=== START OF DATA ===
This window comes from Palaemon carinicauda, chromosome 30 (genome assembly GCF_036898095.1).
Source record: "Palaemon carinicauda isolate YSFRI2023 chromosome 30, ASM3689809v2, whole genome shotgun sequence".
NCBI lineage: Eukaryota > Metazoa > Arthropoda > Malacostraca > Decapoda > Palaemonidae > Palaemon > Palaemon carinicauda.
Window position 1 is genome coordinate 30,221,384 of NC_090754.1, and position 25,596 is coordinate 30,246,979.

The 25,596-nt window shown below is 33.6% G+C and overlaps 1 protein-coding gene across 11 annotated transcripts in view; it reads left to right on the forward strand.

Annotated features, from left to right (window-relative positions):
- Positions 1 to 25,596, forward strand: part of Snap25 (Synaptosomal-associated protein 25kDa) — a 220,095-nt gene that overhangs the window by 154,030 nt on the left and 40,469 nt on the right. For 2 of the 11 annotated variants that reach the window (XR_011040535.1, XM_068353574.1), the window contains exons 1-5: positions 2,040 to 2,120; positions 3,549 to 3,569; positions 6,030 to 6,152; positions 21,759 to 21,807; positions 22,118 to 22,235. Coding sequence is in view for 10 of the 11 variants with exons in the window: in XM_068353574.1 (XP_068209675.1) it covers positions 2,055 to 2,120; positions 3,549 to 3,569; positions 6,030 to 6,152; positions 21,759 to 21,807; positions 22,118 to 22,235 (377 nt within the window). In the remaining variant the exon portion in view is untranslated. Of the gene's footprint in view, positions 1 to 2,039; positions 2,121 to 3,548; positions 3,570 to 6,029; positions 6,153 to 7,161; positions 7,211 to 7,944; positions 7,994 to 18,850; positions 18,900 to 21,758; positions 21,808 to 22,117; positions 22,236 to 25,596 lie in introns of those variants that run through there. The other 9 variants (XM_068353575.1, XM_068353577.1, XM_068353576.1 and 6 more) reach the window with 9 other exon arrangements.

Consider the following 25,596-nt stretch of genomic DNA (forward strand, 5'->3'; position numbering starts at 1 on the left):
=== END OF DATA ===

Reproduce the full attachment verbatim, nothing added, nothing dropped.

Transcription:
This window comes from Palaemon carinicauda, chromosome 30 (genome assembly GCF_036898095.1).
Source record: "Palaemon carinicauda isolate YSFRI2023 chromosome 30, ASM3689809v2, whole genome shotgun sequence".
NCBI lineage: Eukaryota > Metazoa > Arthropoda > Malacostraca > Decapoda > Palaemonidae > Palaemon > Palaemon carinicauda.
Window position 1 is genome coordinate 30,221,384 of NC_090754.1, and position 25,596 is coordinate 30,246,979.

The 25,596-nt window shown below is 33.6% G+C and overlaps 1 protein-coding gene across 11 annotated transcripts in view; it reads left to right on the forward strand.

Annotated features, from left to right (window-relative positions):
- Positions 1 to 25,596, forward strand: part of Snap25 (Synaptosomal-associated protein 25kDa) — a 220,095-nt gene that overhangs the window by 154,030 nt on the left and 40,469 nt on the right. For 2 of the 11 annotated variants that reach the window (XR_011040535.1, XM_068353574.1), the window contains exons 1-5: positions 2,040 to 2,120; positions 3,549 to 3,569; positions 6,030 to 6,152; positions 21,759 to 21,807; positions 22,118 to 22,235. Coding sequence is in view for 10 of the 11 variants with exons in the window: in XM_068353574.1 (XP_068209675.1) it covers positions 2,055 to 2,120; positions 3,549 to 3,569; positions 6,030 to 6,152; positions 21,759 to 21,807; positions 22,118 to 22,235 (377 nt within the window). In the remaining variant the exon portion in view is untranslated. Of the gene's footprint in view, positions 1 to 2,039; positions 2,121 to 3,548; positions 3,570 to 6,029; positions 6,153 to 7,161; positions 7,211 to 7,944; positions 7,994 to 18,850; positions 18,900 to 21,758; positions 21,808 to 22,117; positions 22,236 to 25,596 lie in introns of those variants that run through there. The other 9 variants (XM_068353575.1, XM_068353577.1, XM_068353576.1 and 6 more) reach the window with 9 other exon arrangements.

Consider the following 25,596-nt stretch of genomic DNA (forward strand, 5'->3'; position numbering starts at 1 on the left):